Let me start by saying I realize this is a VERY small (like, so, so small) problem considering the current global crisis, but as a skin-obsessed beauty editor, I need to say it: I’m pretty sure my cloth face mask is giving me acne, because I literally cannot stop breaking out on the lower half of my face.
I mean, sure, it’s possible these clogged pores and little red bumps could be related to stress or my newfound baking habit (hi, sugar) or, IDK, a million other things, but ever since I’ve started wearing a cloth mask while going to the grocery store, running around the block, and just existing anywhere outside my home, breakouts have suddenly and annoyingly taken over my skin.
So I chatted with dermatologist Joshua Zeichner, MD, director of cosmetic and clinical research in dermatology at Mount Sinai Hospital in NYC, to see what was going on, and it turns out my hunch was right: Cloth masks can cause acne, and the breakouts are becoming so common that they now have a clever little name—maskne.
“Face coverings create a humid environment that traps sweat, oil, and bacteria on the skin,” explains Dr. Zeichner, “and they’re likely what’s causing acne in the form of whiteheads, red bumps, and pustules in the areas of skin covered by the mask.” Lol, cool. And since going mask-free isn’t a safe option at the moment (ICYMI, CDC guidelines recommend people wear cloth masks or face coverings in public places), I asked Dr. Zeichner for the best ways to prevent and treat mask breakouts. And thankfully, both are very possible.
1. Get a cloth mask made with breathable fabric—and wash it regularly
If you’re acne-prone, avoid cloth masks made of rough fabrics and opt for ones made with cotton fibers instead. “Not only is cotton softer and less irritating on your skin, but it’s also breathable, which means it’ll create less of a humid environment for breakouts to thrive,” says. Dr. Zeichner.
Also very important: If you’re wearing a reusable mask, make sure you wash that shit. A germy mask is doing your skin (and your health, obviously) zero favors. “Wash your mask after every use with a gentle detergent that’s dye-free and fragrance-free,” says Dr. Zeichner. Dyes and fragrance can get lodged into the mask’s fabric and cause irritation and acne when pressed against your skin for extended periods of time.
2. Keep your face clean
One of the best ways to prevent maskne, according to Dr. Zeichner, is to wash your face with a salicylic acid-infused cleanser. “Salicylic acid is a beta hydroxy acid that effectively dissolves the excess oil, dirt, and dead skin cells that build up in pores and cause breakouts,” he says. Let the cleanser sit on your face for a full 30 seconds so the salicylic acid has a chance to work its clarifying magic on your face.
If your skin is especially oily by nature, you can even wash your face before and after wearing your mask. Sounds extra, I know, but if you’re working up a sweat while wearing a mask (like if you’re going for a jog on a humid day), your skin could benefit from a double cleanse.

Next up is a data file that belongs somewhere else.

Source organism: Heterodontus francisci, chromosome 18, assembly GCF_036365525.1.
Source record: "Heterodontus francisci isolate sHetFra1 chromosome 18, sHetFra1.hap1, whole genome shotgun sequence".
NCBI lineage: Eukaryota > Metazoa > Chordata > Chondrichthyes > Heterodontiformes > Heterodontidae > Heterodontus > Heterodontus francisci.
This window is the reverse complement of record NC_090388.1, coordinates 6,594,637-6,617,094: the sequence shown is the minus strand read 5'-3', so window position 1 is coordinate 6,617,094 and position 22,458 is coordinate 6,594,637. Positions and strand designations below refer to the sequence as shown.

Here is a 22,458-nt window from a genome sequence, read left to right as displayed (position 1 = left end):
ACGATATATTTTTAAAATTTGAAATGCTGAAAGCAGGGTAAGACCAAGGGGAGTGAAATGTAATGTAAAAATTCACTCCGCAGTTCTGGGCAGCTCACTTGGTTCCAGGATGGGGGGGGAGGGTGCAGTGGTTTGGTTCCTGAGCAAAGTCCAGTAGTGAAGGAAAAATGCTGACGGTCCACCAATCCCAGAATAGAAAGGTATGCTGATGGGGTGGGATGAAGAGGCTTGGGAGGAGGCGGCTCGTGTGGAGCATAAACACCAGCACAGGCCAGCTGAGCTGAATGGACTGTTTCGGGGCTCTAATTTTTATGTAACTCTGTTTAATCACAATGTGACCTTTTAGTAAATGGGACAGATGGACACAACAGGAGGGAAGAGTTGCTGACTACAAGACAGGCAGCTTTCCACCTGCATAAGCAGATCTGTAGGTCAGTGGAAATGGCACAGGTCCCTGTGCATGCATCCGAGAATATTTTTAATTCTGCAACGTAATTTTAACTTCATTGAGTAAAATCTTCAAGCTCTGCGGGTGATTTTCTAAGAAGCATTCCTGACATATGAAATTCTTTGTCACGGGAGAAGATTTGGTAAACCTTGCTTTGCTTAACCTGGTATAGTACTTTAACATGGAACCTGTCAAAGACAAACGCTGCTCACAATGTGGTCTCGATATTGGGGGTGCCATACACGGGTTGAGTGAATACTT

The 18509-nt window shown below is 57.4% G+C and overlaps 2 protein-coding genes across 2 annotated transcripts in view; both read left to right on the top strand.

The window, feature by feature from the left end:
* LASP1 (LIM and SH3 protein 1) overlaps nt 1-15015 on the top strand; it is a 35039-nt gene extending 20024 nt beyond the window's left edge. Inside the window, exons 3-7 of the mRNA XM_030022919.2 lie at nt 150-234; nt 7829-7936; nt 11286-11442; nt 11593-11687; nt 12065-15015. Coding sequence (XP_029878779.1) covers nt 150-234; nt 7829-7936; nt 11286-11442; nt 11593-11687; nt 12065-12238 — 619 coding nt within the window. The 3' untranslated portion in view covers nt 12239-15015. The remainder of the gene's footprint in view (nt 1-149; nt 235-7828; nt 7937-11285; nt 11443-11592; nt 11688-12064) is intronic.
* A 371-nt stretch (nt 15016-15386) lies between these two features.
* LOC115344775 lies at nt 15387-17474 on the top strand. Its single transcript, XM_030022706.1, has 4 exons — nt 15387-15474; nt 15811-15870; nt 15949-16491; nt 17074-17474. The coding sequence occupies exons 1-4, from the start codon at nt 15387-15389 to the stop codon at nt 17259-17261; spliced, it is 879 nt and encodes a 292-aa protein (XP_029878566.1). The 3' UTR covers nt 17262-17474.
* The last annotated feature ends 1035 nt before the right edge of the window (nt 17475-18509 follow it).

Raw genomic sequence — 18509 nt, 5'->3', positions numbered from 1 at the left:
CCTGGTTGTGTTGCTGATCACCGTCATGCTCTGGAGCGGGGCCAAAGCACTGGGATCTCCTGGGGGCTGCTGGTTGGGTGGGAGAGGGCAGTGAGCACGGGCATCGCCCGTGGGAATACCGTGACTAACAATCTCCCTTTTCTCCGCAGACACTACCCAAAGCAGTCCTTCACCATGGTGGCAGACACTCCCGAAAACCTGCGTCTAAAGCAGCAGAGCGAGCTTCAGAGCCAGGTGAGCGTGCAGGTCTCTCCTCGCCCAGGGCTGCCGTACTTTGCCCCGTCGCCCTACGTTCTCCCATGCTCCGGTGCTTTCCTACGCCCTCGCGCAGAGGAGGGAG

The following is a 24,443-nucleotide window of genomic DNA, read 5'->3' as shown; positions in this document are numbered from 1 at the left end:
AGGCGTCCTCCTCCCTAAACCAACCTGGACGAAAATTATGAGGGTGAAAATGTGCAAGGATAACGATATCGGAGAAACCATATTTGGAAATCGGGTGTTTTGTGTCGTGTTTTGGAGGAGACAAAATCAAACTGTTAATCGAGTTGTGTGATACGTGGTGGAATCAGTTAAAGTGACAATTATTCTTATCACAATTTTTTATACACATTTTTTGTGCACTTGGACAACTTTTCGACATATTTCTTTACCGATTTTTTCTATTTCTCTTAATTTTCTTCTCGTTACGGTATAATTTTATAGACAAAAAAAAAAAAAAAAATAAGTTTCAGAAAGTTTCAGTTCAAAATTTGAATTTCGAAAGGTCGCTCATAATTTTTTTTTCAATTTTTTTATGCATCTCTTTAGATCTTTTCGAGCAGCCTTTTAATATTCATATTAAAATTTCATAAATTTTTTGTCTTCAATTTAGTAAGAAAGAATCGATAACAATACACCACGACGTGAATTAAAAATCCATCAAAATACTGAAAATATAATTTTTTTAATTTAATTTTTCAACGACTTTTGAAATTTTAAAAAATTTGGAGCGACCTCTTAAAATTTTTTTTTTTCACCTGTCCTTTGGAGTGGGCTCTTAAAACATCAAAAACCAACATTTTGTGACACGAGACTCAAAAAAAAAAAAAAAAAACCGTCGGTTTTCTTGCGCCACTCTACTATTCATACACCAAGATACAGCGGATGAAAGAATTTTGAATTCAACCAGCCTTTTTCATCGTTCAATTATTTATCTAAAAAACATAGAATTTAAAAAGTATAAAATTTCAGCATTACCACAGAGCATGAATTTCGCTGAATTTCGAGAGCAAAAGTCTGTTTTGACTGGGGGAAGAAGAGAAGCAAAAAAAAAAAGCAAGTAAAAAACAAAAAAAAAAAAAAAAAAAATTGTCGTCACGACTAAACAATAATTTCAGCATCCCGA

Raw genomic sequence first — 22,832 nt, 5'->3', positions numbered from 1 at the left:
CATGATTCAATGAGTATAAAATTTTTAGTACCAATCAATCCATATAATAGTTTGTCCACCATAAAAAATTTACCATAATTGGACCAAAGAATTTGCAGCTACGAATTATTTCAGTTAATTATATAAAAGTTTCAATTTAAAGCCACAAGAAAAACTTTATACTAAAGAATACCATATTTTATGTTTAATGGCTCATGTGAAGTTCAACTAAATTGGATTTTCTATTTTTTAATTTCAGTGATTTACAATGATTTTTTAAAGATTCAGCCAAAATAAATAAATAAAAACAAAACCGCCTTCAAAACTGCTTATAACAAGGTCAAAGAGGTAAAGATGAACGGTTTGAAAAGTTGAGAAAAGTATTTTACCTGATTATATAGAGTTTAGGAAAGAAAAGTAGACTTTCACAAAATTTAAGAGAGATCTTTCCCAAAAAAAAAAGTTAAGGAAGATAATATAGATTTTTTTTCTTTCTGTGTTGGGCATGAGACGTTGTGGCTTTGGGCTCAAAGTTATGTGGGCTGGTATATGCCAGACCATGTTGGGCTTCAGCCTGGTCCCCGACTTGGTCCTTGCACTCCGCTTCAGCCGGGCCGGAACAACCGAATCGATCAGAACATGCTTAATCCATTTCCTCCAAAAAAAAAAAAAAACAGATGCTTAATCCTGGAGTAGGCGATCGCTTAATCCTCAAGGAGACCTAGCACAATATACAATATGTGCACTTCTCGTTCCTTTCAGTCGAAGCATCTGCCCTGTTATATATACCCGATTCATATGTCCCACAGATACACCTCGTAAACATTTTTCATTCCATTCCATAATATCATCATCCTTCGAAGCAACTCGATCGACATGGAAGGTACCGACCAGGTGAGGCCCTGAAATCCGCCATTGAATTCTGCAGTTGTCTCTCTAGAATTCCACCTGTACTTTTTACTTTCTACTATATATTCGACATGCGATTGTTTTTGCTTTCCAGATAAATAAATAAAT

And don’t forget to apply an oil-free moisturizer with barrier-strengthening ingredients like ceramides (you can’t go wrong with CeraVe Daily Moisturizing Lotion or La Roche-Posay Toleriane Double Face Repair) after you wash. Without it, your skin can dry out and produce even more oil to overcompensate for the lack of moisture. And, thus, more breakouts.
3. Skip the face makeup
Sry, but wearing foundation—or any sort of face makeup, for that matter—under your cloth mask is a hard no if you want to avoid breakouts. “When makeup gets trapped against your skin in a moist, humid environment, it’s basically a one-way ticket to breakouts and clogged pores,” says Dr. Zeichner. It’s also difficult to fully wash off makeup that gets trapped in your cloth mask, which means you’re potentially just reintroducing more bacteria to your skin each time you rewear it.
And listen, while I’m still fully embracing my no-makeup quarantine face, I get that makeup is a mood booster for some people, so if you still want to wear foundation, pls just use one that’s oil-free and noncomedogenic (like Clinique Beyond Perfecting Foundation + Concealer or Ilia Super Serum Skin Tint SPF 40)—they’re less likely to make you break out when worn under your mask.
Skin is unpredictable. You can do all the right things (aka all the stuff I mentioned above) and still get breakouts. It happens and it’s unfair, but that’s where benzoyl peroxide comes in. “Benzoyl peroxide reduces inflammation, kills acne-causing bacteria, and helps open up pores, targeting all the main causes of red, angry pimples caused by your mask,” says Dr. Zeichner.
But before you go slathering your face with the first benzoyl peroxide product you can find, know this: Benzoyl peroxide is effective, but it can be irritating if you overdo it. As a rule, use it in the lowest concentration available, which is 2.5 percent. “Benzoyl peroxide in lower concentrations is proven to be as effective as in higher concentrations but with less irritating side effects, like redness and flaking,” says Dr. Zeichner.
Personal update: I’ve been following all of Dr. Zeichner’s advice for a week or so now (e.g., using breathable cloth masks, washing them regularly, using a salicylic acid cleanser, and avoiding face makeup), and I haven’t gotten any new breakouts since. My skin’s not perfect (I’m a real-life human with pores…who is still stressed as fuck and loves to bake), but at least I feel better about the whole situation. Consider it one small, small problem solved.
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